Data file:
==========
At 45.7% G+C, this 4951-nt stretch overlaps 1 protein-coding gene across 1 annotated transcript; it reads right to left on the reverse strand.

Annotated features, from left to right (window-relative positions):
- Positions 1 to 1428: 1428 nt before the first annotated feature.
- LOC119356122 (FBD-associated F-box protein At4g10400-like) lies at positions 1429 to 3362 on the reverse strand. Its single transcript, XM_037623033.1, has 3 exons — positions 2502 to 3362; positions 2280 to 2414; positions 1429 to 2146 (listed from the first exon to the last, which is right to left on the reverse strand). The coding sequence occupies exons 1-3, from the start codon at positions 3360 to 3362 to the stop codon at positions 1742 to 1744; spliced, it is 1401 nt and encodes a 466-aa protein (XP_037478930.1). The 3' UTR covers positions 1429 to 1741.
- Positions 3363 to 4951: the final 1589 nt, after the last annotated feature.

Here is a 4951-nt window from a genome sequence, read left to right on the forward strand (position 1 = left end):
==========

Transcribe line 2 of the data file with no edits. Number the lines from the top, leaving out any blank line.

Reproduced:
Annotated features, from left to right (window-relative positions):